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As its title suggests, ReVisión: Art in the Americas seeks to revise traditional approaches to the visual history of the Americas and provide a distinct perspective. Its principal method for doing so is to challenge the separate treatment in scholarship and museum practices of visual production from before and after the arrival of Europeans in Latin America—specifically, by collapsing chronology and showing works of ancient, colonial, modern, and contemporary Latin American art side by side in a thematic presentation. As curators Victoria Lyall and Jorge Rivas Pérez state in the exhibition’s catalog, rather than seeking to present a “comprehensive history of the arts of ancient and Latin America,” their achronological, bilingual exhibition focuses on how artists today critically mobilize the pre-Hispanic and colonial pasts in their work (8). Inaugurating the Denver Art Museum’s long-anticipated renovated campus, the exhibition displays around 180 objects grouped into five major themes: land, material riches, exploration and exploitation, ways of organizing the world, and shaping identities in the Americas. The catalog, also bilingual, includes five essays with ample color reproductions and short catalog entries.
In discussing the exhibition’s juxtapositions of objects of Indigenous making, past and present, with objects that address processes of domination, essay contributor Julieta González theorizes ReVisión as meeting historian James Clifford’s call to make museums into contact zones and open collections to non-Western epistemologies. The exhibition also serves to test out an approach to integrating more contemporary work into the Denver Art Museum’s touchstone collections of ancient and colonial Latin American art, a new objective of the museum’s Frederick & Jan Mayer Center, which is home to the arts of the Americas collections. By foregrounding the work of contemporary artists from Latin American and from Latinx and emigrant communities who activate the past to address ongoing social, political, and economic issues of the region, the exhibition asserts the persistence of transhistorical concerns in a way that helps viewers make sense of 2,500 years of artistic production and get a feel for how artists today grapple with historical memory. Indeed, works of contemporary art, many of them newly acquired by the museum, anchor the thematic sections and are among the most impactful objects in the show.
One of the works flanking the start of the opening theme, “Connections to the Land,” is Carla Fernández and Pedro Reyes’s Pueblos originarios del continente (Original peoples of the continent; 2020). It takes the form of a large map of the Americas but replaces geopolitical borders with Indigenous communities’ names hand embroidered by Otomí artisan Endy López, underscoring the diversity of the continent. Even as they acknowledge this diversity in this section, the curators have identified shared beliefs in the animacy of land and its ongoing centrality to the communities of Latin America. A large, semianthropomorphic Marajó Island ceramic jar (400–1500) from the delta of the Amazon River balanced on a pedestal embodies these ideas and invites viewers to cycle around and observe its bulbous form and human iconography as they advance into the gallery. The Amazonian jar initiates the first subtheme, “Water that Sustains.” Cascading from ceiling supports just beyond it is Encontro das Águas (Meeting of Waters; 2016–18), by Clarissa Tossin; this work features a forty-foot-long “river” woven of vinyl-printed satellite imagery of the Amazon and Negro rivers where they converge near Manaus, Brazil, the site of an important free-trade zone. Terracotta models of electronics produced in Manaus occupy one corner of the gallery, borne in baskets the artist wove from Amazon.com boxes following traditional techniques. In this way, the piece points to how global consumerism is transforming local life, a critique made all the more poignant by the cataclysmic burning of significant portions of the Amazon rain forest since the work’s completion. Juxtaposed with Tossin’s work are three lidded Maya vessels that conjure constituent levels of the Maya cosmos, including the watery underworld, detailed in Lyall’s catalog essay. Also included in this grouping is a colonial painting of the Virgin of Valvanera that depicts Spanish belief in life-giving water, thereby initiating the pattern that dominates the exhibition. Bold contemporary works tend to take center stage and ancient and colonial works enrich the intended dialogues of “transformation and hybridity, shifting perceptions of identity, and the persistence of memory and place” through visual and/or functional connections (8).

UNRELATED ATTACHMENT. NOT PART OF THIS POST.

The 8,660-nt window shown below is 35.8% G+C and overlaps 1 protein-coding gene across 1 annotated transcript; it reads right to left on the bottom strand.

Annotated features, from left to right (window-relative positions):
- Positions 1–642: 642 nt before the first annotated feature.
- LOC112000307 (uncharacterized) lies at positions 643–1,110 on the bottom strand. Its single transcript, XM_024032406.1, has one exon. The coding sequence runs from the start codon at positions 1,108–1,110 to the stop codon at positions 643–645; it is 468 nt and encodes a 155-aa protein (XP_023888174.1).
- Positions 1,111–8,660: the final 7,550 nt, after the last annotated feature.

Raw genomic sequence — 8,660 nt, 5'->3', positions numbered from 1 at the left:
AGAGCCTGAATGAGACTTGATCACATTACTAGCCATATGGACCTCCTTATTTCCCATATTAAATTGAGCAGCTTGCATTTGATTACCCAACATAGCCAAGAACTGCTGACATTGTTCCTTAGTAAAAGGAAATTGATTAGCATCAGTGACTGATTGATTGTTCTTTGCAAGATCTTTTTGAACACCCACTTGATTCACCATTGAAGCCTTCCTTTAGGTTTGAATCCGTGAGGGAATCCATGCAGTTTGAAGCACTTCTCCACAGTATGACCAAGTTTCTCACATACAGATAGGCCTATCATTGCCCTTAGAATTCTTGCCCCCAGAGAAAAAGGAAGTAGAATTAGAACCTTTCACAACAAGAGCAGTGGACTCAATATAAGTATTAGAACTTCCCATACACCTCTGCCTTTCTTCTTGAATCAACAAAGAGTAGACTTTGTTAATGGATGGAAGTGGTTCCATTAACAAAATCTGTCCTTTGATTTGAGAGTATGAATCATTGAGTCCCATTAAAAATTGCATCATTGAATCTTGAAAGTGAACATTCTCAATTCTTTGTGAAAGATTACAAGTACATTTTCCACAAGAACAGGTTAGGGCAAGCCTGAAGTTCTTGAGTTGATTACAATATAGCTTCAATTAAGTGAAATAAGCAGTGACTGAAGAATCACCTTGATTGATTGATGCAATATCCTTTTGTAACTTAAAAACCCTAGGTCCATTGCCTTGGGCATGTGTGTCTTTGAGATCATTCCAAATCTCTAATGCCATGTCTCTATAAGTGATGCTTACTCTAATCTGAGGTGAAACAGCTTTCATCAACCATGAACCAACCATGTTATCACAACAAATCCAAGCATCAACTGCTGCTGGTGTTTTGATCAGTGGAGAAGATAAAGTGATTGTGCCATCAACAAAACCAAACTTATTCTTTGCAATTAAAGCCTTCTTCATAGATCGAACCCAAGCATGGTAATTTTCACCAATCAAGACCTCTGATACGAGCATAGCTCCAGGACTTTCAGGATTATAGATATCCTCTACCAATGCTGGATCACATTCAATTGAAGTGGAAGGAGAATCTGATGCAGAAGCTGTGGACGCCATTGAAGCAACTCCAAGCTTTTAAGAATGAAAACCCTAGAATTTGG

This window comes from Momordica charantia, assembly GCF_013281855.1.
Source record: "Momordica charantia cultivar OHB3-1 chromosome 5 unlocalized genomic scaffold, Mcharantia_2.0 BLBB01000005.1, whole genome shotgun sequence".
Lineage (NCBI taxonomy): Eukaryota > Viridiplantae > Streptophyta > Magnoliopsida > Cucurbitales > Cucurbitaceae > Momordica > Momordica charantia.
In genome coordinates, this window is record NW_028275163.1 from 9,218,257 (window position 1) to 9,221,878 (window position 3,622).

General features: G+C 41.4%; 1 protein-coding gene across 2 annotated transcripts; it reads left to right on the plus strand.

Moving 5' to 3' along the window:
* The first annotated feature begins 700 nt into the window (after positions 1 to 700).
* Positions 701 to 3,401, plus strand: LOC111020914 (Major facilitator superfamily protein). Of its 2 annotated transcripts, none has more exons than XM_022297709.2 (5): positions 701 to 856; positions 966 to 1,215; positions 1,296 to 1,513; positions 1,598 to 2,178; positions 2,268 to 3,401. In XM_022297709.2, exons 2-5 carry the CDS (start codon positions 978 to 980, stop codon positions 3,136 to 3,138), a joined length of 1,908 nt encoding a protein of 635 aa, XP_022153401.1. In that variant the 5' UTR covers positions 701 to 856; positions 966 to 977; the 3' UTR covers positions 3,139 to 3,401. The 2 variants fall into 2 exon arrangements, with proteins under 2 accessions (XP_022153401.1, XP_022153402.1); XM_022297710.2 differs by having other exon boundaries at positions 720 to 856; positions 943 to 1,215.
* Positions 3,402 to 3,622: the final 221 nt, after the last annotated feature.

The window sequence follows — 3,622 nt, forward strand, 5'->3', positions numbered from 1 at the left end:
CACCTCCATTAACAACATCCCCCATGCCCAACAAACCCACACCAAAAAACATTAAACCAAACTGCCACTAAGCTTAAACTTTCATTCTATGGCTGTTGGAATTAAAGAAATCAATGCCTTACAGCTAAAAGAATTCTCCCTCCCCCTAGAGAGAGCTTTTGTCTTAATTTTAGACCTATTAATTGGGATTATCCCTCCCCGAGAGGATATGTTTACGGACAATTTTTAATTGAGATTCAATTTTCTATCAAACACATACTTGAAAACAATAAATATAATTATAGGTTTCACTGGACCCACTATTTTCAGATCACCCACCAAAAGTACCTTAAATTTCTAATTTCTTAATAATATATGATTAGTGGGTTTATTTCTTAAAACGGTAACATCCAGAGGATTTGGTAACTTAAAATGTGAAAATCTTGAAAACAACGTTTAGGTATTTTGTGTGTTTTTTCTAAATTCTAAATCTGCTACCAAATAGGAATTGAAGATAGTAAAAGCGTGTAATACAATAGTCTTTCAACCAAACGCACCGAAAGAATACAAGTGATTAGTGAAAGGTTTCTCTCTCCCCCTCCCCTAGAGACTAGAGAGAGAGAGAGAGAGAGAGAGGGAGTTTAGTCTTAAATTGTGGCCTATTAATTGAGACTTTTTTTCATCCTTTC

In the next thematic section the exhibition shifts its focus to the Americas’ material riches with critical attention to their exploitation by imperial and neoliberal capitalist forces, a subject that is broached primarily through commentary provided by the contemporary works in these sections. Feathers that were used and traded across the Americas as signs of wealth and status to adorn clothing and other objects are the subject of Eduardo Sarabia’s installation Ceiba Sagrada (Sacred Ceiba; 2016), which features a framed image of a cross-cut green ceiba tree surrounded by more than two-dozen vibrantly colored, cast-metal birds perched along the wall. Sarabia’s work addresses how the destruction of the environment and the illegal feather trade have endangered many native birds, a predicament that is foreshadowed in the adjacent pair of colonial-era paintings documenting real and fictitious American birds for European patrons. A fourteenth-century Tiwanaku feather tunic and a seventeenth-century feather painting of St. John the Evangelist exhibit the primary ways feathers were used as media in the pre-Hispanic and colonial periods. By contrast, the color-shifting acrylic-and-wood bas relief Physichromie No. 387 (1968) by the Venezuelan artist Carlos Cruz-Diez uses no actual feathers, but it harnesses the same effects of color and light that interested Indigenous amanteca (feather workers) to create this work of Kinetic and Op art. A subtheme on the native cochineal dye features a newly acquired lacquered cabinet by Gloria Cortina made using the centuries-old Mexican maque tradition. Nearby, a richly dyed Chimú tasseled tunic and an eighteenth-century Mexican painting Young Woman with a Harpsichord (1735–50) convey cochineal’s perceived luxuriousness and potency across continents and time periods.